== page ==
This book offers a concise introduction to Xenophon, the Athenian historian, political thinker, moral philosopher and literary innovator who was also a pupil of Socrates, a military general on campaign in Persia, and an exile in residence in the Peloponnese during the late fifth and fourth centuries BC. Alive during one of the most turbulent periods in Greek history, Xenophon wrote extensively about the past and present. In doing so he not only invented several new genres, but also developed pointed political analyses and probing moral critiques.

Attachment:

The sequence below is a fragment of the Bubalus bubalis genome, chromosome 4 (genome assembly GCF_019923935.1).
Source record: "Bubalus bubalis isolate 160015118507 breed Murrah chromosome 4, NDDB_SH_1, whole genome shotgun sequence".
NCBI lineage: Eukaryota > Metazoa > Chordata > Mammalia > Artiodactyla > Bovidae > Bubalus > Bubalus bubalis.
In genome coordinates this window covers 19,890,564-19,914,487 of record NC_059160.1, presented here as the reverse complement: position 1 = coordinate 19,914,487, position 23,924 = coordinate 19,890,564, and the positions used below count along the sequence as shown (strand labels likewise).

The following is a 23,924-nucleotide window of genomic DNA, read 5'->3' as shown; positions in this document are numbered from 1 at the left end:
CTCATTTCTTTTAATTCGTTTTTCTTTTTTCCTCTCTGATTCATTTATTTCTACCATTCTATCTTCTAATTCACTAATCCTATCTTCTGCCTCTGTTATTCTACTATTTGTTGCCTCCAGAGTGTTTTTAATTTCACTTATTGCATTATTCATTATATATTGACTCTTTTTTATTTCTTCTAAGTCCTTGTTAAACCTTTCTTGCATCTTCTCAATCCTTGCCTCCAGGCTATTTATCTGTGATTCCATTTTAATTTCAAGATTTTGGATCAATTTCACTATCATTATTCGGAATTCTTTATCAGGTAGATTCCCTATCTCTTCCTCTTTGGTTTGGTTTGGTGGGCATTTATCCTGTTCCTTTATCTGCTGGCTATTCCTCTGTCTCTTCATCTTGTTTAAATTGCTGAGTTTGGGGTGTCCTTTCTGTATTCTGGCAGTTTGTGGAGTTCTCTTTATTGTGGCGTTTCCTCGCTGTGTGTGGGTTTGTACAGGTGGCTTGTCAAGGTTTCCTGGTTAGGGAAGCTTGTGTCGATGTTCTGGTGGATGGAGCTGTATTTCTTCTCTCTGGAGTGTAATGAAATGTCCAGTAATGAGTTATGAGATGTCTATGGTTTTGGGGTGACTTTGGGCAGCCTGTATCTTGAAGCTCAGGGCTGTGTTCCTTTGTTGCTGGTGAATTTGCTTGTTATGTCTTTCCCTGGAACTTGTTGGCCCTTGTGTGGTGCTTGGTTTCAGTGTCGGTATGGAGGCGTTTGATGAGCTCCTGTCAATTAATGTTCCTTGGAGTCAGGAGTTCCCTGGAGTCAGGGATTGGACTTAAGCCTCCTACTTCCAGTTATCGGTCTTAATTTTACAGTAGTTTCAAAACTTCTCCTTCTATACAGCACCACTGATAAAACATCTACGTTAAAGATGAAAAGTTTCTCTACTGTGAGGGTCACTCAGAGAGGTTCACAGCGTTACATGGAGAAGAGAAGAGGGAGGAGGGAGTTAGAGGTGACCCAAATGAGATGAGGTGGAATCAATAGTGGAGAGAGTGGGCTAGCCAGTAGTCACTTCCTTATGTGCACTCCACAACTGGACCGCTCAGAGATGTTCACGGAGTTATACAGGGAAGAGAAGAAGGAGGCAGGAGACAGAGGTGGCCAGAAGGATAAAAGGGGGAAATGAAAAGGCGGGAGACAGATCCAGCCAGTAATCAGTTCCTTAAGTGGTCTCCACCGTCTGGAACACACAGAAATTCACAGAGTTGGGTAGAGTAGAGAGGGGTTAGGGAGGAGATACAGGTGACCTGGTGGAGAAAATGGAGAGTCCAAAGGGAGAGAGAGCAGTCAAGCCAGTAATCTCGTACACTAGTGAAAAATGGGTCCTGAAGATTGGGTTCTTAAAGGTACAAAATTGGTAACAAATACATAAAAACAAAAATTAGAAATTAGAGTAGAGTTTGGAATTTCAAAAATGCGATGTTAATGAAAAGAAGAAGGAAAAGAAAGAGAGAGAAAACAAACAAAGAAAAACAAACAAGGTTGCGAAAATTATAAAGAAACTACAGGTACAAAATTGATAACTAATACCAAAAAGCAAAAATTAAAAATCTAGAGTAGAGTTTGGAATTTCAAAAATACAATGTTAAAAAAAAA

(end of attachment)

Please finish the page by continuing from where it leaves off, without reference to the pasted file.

It is the purpose of this book to explore Xenophon's life, writing and ideas, and reception through thematic studies that draw upon the full range of his work. Starting with his approach to the past and to Socrates, it demonstrates how the depiction of events and people from previous times and places are inflected with contemporary concerns about political instability and the challenges of leadership, as well as by a 'Socratic' perspective on politics and morality. The following in-depth examination of Xenophon's theories concerning political organization and the bases for a good life highlight the interconnectivity of his ideas about how to live together and how to live well. Although Xenophon addresses conceptual issues, his writings provide a practical response to real-life problems. Finally, an evaluation of his significance as an inspiration to later writers in their creative interrogations of human affairs brings the investigations to a close. This book thus illuminates Xenophon's importance within the vibrant intellectual culture of ancient Greece as an active participant in and evaluator of his world, as well as his impact over time.